The Lem Harris Rainwater Family Tr. v. Rainwater

Decision Date30 September 2022
Docket Number1210106
PartiesThe Lem Harris Rainwater Family Trust, Charles Edward Rainwater, Jean Rainwater Loggins, and the Rainwater Marital Trust v. Lenn Rainwater
CourtAlabama Supreme Court

The Lem Harris Rainwater Family Trust, Charles Edward Rainwater, Jean Rainwater Loggins, and the Rainwater Marital Trust
v.
Lenn Rainwater

No. 1210106

Supreme Court of Alabama

September 30, 2022


Appeal from St. Clair Circuit Court (CV-18-900281)

PARKER, CHIEF JUSTICE

This case returns to this Court as an appeal in ongoing litigation among four siblings regarding family trusts. Charles Edward Rainwater,

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Jean Rainwater Loggins, The Lem Harris Rainwater Family Trust, and the Rainwater Marital Trust appeal a final judgment of the St. Clair Circuit Court enforcing a settlement agreement in the litigation. They challenge three aspects of the judgment: its enforcement of the settlement agreement, its denial of a motion to dissolve a prior order enforcing the settlement agreement, and its denial of a motion to quash a garnishment. Because the court failed to hold an evidentiary hearing on enforcement of the settlement agreement, because the prior enforcement order was improper, and because any award on which the garnishment could have been based is being reversed, we reverse the judgment as to all three aspects.

I. Facts

Lem Harris Rainwater ("Mr. Rainwater") and Jean Rainwater ("Mrs. Rainwater") had four children: Lenn Rainwater ("Lenn," a daughter), Charles Edward Rainwater ("Charles"), Jean Rainwater Loggins ("Jean"), and Mary Rainwater Breazeale ("Mary"). In 1995, Mr. and Mrs. Rainwater created The Lem Harris Rainwater Family Trust ("the Family Trust"). After Mrs. Rainwater died in 2007, the Family

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Trust was divided into two trusts -- the Rainwater Marital Trust ("the Marital Trust") and the Jean Rainwater Bypass Trust. Mr. Rainwater allegedly amended the Marital Trust to provide that, upon his death, Lenn would receive all rights to Victorian Village, a shopping center. All four children served as trustees of the Family Trust and the Marital Trust.

Mr. Rainwater died in 2015. In 2018, Lenn sued Charles, Jean, Mary, and the Family Trust, seeking a declaration of Lenn's rights. After court-ordered mediation, the parties signed a settlement agreement. In it, Charles, Jean, Mary, and the Family Trust agreed to pay Lenn a cash amount from Family Trust assets and to convey all interest in Victorian Village to her. In exchange, Lenn agreed to release all her claims and to resign as cotrustee. The settlement agreement contained a confidentiality clause.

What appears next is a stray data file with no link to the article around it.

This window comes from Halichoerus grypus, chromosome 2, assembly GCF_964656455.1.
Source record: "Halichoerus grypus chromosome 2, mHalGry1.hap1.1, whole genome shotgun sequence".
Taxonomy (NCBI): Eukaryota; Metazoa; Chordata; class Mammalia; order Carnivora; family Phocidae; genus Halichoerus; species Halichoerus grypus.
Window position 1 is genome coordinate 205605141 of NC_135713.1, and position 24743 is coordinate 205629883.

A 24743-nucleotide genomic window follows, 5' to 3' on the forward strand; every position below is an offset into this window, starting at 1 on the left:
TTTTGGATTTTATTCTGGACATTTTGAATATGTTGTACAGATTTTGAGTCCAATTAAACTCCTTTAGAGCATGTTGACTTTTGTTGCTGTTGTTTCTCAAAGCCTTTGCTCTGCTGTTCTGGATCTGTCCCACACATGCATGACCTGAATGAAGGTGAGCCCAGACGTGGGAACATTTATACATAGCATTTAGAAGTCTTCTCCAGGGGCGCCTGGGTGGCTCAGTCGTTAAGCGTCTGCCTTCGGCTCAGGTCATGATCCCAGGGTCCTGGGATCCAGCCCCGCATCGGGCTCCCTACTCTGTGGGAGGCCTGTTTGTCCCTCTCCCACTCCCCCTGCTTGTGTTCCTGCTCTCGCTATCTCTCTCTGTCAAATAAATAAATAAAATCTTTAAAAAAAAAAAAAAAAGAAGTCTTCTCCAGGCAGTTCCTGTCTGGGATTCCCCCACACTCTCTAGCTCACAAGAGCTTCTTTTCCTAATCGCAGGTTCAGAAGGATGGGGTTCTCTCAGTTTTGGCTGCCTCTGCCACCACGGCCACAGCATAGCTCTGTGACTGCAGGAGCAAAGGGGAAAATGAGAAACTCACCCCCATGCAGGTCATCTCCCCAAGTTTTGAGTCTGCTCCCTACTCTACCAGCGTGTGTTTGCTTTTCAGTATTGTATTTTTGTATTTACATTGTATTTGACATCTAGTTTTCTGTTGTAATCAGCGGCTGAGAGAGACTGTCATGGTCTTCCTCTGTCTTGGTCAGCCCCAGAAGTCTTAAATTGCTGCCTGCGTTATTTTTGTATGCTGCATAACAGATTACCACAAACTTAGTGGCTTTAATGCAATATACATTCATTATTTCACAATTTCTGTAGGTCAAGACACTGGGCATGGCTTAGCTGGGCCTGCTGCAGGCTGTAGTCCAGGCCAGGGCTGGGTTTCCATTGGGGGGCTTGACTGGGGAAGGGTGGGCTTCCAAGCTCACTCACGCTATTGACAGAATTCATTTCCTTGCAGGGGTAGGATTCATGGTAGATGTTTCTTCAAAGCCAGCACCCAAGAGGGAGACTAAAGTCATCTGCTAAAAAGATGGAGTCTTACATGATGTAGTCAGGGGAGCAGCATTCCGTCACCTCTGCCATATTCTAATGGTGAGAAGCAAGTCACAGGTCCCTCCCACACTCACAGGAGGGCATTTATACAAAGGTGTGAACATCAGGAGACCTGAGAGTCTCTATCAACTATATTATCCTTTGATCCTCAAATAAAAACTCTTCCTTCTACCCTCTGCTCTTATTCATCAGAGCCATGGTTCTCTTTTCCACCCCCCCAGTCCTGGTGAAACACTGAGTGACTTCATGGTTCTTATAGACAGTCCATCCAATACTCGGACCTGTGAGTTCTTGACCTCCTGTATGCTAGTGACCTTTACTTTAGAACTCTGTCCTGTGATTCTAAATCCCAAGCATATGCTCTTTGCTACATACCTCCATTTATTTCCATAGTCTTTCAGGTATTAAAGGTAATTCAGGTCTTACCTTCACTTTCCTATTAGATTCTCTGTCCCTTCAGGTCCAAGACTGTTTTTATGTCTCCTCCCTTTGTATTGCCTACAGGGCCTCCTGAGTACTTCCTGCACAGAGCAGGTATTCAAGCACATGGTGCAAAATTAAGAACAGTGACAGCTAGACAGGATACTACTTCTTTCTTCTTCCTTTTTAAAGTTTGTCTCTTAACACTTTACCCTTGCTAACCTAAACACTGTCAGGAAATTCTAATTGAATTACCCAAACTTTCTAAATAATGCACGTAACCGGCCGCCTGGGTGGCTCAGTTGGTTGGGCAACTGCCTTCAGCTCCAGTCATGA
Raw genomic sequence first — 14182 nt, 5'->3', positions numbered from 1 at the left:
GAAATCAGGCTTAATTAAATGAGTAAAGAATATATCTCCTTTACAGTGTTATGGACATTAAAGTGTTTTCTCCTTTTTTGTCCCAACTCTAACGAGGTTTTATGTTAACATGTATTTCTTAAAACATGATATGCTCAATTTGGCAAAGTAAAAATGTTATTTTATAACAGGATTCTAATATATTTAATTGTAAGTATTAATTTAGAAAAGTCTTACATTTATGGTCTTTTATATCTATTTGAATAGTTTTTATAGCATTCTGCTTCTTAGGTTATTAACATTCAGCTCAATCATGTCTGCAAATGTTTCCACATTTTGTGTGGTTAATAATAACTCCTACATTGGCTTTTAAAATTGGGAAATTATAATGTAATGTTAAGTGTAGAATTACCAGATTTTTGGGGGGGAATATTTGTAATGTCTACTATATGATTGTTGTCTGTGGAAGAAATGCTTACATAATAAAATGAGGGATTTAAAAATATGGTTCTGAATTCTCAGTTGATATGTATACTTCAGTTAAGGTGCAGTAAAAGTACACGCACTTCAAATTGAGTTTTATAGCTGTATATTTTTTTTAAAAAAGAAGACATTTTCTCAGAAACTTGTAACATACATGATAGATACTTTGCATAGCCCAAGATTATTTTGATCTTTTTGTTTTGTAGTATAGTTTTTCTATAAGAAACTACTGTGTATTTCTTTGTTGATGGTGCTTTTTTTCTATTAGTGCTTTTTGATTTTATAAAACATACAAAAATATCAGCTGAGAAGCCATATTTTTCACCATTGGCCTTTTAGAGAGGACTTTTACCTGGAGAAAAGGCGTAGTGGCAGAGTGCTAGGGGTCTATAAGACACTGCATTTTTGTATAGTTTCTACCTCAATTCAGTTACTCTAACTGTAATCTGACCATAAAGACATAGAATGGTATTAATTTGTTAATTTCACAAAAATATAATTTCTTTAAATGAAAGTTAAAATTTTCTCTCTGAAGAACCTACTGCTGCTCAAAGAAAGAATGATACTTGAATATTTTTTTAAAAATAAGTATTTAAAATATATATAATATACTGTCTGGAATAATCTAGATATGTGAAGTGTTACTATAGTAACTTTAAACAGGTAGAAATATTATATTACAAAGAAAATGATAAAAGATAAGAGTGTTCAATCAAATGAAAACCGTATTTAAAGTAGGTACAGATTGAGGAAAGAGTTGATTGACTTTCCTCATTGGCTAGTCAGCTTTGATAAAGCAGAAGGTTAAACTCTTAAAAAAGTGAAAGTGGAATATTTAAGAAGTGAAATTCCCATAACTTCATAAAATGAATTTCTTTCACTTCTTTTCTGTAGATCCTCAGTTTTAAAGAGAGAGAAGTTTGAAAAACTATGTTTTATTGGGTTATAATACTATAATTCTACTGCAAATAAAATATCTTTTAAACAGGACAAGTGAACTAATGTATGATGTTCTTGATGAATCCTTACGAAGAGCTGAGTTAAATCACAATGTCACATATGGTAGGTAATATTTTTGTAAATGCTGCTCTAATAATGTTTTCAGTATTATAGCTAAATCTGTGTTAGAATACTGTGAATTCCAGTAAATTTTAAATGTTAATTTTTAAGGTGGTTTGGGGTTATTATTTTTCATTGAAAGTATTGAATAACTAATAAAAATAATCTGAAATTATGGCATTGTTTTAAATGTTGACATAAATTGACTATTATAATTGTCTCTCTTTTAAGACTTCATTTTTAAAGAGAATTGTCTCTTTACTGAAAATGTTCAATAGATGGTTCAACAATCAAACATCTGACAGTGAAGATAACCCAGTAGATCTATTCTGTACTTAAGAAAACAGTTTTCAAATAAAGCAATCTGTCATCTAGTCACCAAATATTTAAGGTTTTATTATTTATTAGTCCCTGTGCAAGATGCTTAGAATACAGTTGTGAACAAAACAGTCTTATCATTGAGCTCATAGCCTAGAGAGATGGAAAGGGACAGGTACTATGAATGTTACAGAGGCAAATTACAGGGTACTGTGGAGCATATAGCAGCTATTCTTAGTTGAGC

In 2020, Charles, Jean, and Mary moved for clarification regarding the settlement agreement. They alleged that Lenn had breached the agreement by not executing a release of her claims and by not maintaining the confidentiality of the agreement. They argued that

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Lenn's breaches excused their performance of their duties under the agreement. After a hearing, the circuit court entered an order enforcing the settlement agreement ("the first enforcement order").

Lenn then moved to enforce the first enforcement order or to freeze cash assets. Lenn attached to her motion a copy of the settlement agreement. The court granted Lenn's motion, and Charles, Jean, and the Family Trust appealed, challenging the first enforcement order.

While that appeal was pending, Lenn filed a process of garnishment issued to Regions Bank regarding an account belonging to the Marital Trust. Charles, Jean, Mary, the Family Trust, and the Marital Trust moved to quash the garnishment. After a hearing, the circuit court denied the motion to quash. Charles, Jean, the Family Trust, and the Marital Trust appealed.

This Court dismissed both appeals, which had been consolidated. Lem Harris Rainwater Fam. Tr. v. Rainwater, [Ms. 1190951, June 30, 2021] ___So. 3d ___ (Ala. 2021) ("Rainwater"). We held that the first enforcement order was an interlocutory injunction, not a final judgment, and that the appeal of that order was untimely because the appeal was

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filed more than 14 days after the order was entered. We also held that the order denying the motion to quash the garnishment was not a final judgment, such that the appeal of that order was premature.

Thereafter, Charles and Jean moved to dissolve the first enforcement order and to quash the garnishment. Lenn moved to enforce the settlement agreement (and to enforce the first enforcement order, which had itself enforced the settlement agreement). Charles and Jean filed a response to Lenn's motion, alleging that Lenn had materially breached the settlement agreement and requesting an evidentiary hearing on the motion. Without holding an evidentiary hearing, the circuit court entered a final judgment enforcing the settlement agreement. The judgment also denied Charles and Jean's motions to dissolve the first enforcement order and to quash the garnishment. Charles, Jean, the Family Trust, and the Marital Trust ("the defendants") appeal.

II....

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